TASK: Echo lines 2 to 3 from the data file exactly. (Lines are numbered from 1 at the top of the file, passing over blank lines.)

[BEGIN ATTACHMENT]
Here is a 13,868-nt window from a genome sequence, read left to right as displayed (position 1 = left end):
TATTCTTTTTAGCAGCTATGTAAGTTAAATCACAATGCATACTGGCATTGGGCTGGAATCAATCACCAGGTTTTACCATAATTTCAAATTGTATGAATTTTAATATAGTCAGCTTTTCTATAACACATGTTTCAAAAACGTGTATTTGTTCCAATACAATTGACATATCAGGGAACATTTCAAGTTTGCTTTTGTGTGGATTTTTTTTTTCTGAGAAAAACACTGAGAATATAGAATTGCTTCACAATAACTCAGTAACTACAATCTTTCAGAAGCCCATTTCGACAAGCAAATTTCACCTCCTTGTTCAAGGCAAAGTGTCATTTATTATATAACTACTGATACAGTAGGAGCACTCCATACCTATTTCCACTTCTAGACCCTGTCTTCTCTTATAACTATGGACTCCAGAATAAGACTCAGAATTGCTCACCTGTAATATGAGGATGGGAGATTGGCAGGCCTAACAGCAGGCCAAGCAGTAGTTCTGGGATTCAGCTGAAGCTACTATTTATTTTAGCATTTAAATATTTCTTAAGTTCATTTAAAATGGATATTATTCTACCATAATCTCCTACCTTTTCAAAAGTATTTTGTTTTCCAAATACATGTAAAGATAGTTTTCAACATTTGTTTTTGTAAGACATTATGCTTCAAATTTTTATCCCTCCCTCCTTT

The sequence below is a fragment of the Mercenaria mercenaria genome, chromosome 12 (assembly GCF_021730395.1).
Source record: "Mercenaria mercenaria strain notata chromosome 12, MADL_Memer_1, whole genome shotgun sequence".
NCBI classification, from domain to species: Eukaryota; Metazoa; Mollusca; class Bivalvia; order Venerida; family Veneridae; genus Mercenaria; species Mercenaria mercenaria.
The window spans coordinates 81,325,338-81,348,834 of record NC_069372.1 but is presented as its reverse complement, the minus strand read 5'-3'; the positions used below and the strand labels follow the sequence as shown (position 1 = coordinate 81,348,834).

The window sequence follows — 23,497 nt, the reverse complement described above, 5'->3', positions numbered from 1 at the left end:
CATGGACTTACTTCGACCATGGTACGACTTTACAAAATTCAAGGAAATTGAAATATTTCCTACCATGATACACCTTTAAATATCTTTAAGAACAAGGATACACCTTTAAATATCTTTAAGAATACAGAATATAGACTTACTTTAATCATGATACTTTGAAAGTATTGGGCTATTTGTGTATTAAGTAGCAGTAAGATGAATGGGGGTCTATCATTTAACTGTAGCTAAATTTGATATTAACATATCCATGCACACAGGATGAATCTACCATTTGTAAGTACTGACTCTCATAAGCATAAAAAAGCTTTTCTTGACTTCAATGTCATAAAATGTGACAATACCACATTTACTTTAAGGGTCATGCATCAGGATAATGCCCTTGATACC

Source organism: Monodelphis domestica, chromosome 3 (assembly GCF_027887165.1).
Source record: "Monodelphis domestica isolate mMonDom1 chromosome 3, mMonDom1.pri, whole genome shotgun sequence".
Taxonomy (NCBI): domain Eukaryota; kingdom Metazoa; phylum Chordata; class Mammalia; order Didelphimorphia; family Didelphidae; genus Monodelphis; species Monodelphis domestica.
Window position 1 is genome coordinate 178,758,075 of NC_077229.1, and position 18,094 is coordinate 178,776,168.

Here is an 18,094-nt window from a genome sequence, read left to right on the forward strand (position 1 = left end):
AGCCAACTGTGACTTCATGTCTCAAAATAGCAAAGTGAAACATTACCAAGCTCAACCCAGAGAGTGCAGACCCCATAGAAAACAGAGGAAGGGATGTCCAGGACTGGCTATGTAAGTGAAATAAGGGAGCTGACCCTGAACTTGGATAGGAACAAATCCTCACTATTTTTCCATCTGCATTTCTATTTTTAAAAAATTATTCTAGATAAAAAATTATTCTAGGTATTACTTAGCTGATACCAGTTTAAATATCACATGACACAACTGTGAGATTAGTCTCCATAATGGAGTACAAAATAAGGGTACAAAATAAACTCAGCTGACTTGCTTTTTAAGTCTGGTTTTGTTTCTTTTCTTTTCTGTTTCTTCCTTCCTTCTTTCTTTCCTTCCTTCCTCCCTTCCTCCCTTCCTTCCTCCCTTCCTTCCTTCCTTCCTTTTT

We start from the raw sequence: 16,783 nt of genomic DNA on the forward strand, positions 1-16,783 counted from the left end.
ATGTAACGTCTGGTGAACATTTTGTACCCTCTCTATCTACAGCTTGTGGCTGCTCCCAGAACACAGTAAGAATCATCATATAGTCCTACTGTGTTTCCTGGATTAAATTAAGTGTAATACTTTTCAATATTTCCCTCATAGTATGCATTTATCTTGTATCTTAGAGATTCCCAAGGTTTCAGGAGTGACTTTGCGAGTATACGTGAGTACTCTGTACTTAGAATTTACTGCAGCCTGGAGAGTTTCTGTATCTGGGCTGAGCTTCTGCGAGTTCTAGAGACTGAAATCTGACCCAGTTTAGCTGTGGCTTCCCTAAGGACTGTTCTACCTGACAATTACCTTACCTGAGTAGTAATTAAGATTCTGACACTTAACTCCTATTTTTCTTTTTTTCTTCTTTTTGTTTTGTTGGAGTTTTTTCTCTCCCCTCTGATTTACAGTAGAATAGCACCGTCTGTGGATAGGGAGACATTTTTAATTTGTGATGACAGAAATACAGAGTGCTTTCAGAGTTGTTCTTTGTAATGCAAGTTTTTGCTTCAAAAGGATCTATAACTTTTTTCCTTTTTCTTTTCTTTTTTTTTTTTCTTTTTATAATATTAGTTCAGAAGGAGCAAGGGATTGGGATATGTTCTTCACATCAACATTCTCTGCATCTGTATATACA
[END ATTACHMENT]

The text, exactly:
TATTCTTTTTAGCAGCTATGTAAGTTAAATCACAATGCATACTGGCATTGGGCTGGAATCAATCACCAGGTTTTACCATAATTTCAAATTGTATGAATTTTAATATAGTCAGCTTTTCTATAACACATGTTTCAAAAACGTGTATTTGTTCCAATACAATTGACATATCAGGGAACATTTCAAGTTTGCTTTTGTGTGGATTTTTTTTTTCTGAGAAAAACACTGAGAATATAGAATTGCTTCACAATAACTCAGTAACTACAATCTTTCAGAAGCCCATTTCGACAAGCAAATTTCACCTCCTTGTTCAAGGCAAAGTGTCATTTATTATATAACTACTGATACAGTAGGAGCACTCCATACCTATTTCCACTTCTAGACCCTGTCTTCTCTTATAACTATGGACTCCAGAATAAGACTCAGAATTGCTCACCTGTAATATGAGGATGGGAGATTGGCAGGCCTAACAGCAGGCCAAGCAGTAGTTCTGGGATTCAGCTGAAGCTACTATTTATTTTAGCATTTAAATATTTCTTAAGTTCATTTAAAATGGATATTATTCTACCATAATCTCCTACCTTTTCAAAAGTATTTTGTTTTCCAAATACATGTAAAGATAGTTTTCAACATTTGTTTTTGTAAGACATTATGCTTCAAATTTTTATCCCTCCCTCCTTT

The sequence below is a fragment of the Mercenaria mercenaria genome, chromosome 12 (assembly GCF_021730395.1).